Lastly, since we’re talking about public appearances, I’m going to be having a little reading up here in Hayward in a week or so.

So if you live up here in the north woods of Wisconsin and are not an elk, feel free to swing by. It should be a nice cozy event with just a few of us, so I’ll have plenty of time to chat with everyone who comes. Plus, I hear there will be cookies.

February 26th, Thursday, 6:00-8:00

Hayward Public Library
10788 HWY 27/77
Hayward, WI 54843

For more info call 715-634-2161

And back to work for me,

pat

Posted in appearances, BJ Hiorns Art, fan coolness, Felicia Day, meeting famous people | By Pat68 Responses

My Trip to LA: Part One

So, it’s been about a month since my trip to LA.

Now some folk will quibble and say that I was in *Pasadena,* not LA. But that is a distinction that matters primarily to folks who live in the LA area. To the rest of us, that entire gob of city there in Southern California is all LA.

It’s best not to split hairs about these sorts of things. If we’re going to get technical, I would have to explain to people that I’m not originally from Madison proper. I’m actually from the Town of Burke, right next to Madison. And right now I’m not in Hayward, hiding from the world and writing, I’m in the nearby township of Lenroot, or something like that.

These are pointless little truths that don’t do anyone any good.

This is the art of storytelling, you see. Telling small lies in pursuit of a larger truth. The art of being a reader is being willing to work a little to get at the meat of the story, while at the same time accepting the occasional bent technicality and comma splice.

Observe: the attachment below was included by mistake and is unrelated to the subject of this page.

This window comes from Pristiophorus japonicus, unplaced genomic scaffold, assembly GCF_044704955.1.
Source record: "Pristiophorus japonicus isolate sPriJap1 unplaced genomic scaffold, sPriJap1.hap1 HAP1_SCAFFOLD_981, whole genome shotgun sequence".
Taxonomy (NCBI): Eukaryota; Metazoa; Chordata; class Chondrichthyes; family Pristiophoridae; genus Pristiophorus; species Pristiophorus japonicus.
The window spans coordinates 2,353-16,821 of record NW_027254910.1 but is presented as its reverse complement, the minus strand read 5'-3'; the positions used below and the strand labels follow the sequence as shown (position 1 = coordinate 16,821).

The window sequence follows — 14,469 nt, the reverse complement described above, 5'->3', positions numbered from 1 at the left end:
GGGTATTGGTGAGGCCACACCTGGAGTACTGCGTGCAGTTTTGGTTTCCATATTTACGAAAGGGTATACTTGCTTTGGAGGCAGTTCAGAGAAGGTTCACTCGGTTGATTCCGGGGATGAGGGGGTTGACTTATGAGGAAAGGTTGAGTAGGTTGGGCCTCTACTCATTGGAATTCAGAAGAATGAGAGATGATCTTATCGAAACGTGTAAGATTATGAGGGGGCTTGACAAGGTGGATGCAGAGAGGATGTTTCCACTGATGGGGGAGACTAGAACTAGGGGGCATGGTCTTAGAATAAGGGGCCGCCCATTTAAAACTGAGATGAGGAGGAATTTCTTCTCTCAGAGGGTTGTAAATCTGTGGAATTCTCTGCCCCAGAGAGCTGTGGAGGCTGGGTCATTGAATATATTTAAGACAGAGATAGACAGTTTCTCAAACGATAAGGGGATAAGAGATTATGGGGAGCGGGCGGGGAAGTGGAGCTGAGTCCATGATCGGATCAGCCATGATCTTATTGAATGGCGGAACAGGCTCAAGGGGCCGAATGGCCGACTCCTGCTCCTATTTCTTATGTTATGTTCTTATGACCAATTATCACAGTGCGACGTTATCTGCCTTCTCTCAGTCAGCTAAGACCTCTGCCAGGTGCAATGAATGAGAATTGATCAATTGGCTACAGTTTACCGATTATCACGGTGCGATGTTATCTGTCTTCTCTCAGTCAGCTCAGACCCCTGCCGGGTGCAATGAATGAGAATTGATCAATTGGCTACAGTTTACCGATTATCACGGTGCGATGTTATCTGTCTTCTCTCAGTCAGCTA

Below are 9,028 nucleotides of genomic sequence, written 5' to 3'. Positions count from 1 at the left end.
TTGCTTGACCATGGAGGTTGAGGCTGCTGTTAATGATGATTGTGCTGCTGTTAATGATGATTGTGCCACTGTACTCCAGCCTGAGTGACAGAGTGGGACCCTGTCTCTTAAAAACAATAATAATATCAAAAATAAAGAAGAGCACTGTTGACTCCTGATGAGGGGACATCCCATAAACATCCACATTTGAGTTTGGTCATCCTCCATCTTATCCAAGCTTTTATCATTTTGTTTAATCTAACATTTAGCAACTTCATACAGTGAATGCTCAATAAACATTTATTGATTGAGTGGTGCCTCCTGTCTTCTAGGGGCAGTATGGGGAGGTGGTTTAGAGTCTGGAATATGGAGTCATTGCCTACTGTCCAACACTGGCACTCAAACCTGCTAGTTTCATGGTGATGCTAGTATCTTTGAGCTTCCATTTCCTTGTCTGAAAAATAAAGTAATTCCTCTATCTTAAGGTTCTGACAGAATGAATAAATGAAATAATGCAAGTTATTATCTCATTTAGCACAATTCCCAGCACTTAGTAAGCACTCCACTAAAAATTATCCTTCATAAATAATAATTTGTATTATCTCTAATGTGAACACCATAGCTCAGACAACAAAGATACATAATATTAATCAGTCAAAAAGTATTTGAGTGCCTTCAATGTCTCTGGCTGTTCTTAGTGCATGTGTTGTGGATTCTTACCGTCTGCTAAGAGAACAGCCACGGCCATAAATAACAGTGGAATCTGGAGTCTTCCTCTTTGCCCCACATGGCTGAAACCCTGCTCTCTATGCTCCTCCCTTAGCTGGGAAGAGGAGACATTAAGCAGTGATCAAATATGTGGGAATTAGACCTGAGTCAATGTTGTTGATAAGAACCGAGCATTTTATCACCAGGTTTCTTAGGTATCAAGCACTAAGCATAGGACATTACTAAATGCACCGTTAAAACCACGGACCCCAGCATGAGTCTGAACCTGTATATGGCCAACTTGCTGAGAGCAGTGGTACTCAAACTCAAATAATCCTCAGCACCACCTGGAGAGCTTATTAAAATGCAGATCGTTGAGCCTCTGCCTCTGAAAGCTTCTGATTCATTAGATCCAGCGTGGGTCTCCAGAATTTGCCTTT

Anyway. LA was awesome. I was flown out by the lovely folks responsible for one of the winning pictures in the photo contest. Not only are these ladies lovely and willing to get naked for my book, but they are also rocket scientists. Seriously. So while I was out there, I got to take a tour of JPL and look at cool spaceship stuff.

I got to see oranges growing on trees. Which might not seem like a big deal for most of you, but for me it was pretty cool. I also saw lizards running around wild, and can now identify a eucalyptus tree. I got to play some new board games and walk around outside without wearing a coat or hat or anything.

The book signing itself turned out to be a marvelous success. We had a surprising number of people show up, I’m guessing 100 or 120. They had to bring out a bunch of extra chairs, and even then people were standing in the isles and sitting on the floor.

It was a good crowd. I read a few Survival Guides, a poem, and a snippet of book two. I told some stories, answered questions, and got a few laughs. Afterwards, I signed a buttload of books and got to chat one-on-one with folks. Someone brought me wine, someone else brought me an entire care package including memory sticks and tickets to Disneyland.

Though I love the swag, I feel obliged to remind folks that the “Something Cool” rule only applies to books you’re mailing in for me to sign.

That said, if you have something you’d *really* like to give me, far be it from me to stop you….

Of particular interest was something that happened halfway through the reading. I was answering some question or another, and I looked out and saw Felicia Day sitting at the back of the crowd.

Now this is the point in the story where I don’t exactly know what I should say. Normally when I’m telling a story out of my real life, I go with the truth, even when it’s embarrassing or unflattering. I don’t know exactly why I feel obliged to do this, but I do.

But for some reason, as I tell this story, I want to lie. I want to pretend I was laid-back about it. Pleased, of course, but also nonchalant. I’d like to portray myself as relaxed… cool. Like the Fonz from Happy Days. Or like the modern-day fantasy author version of the Fonz: Neil Gaiman.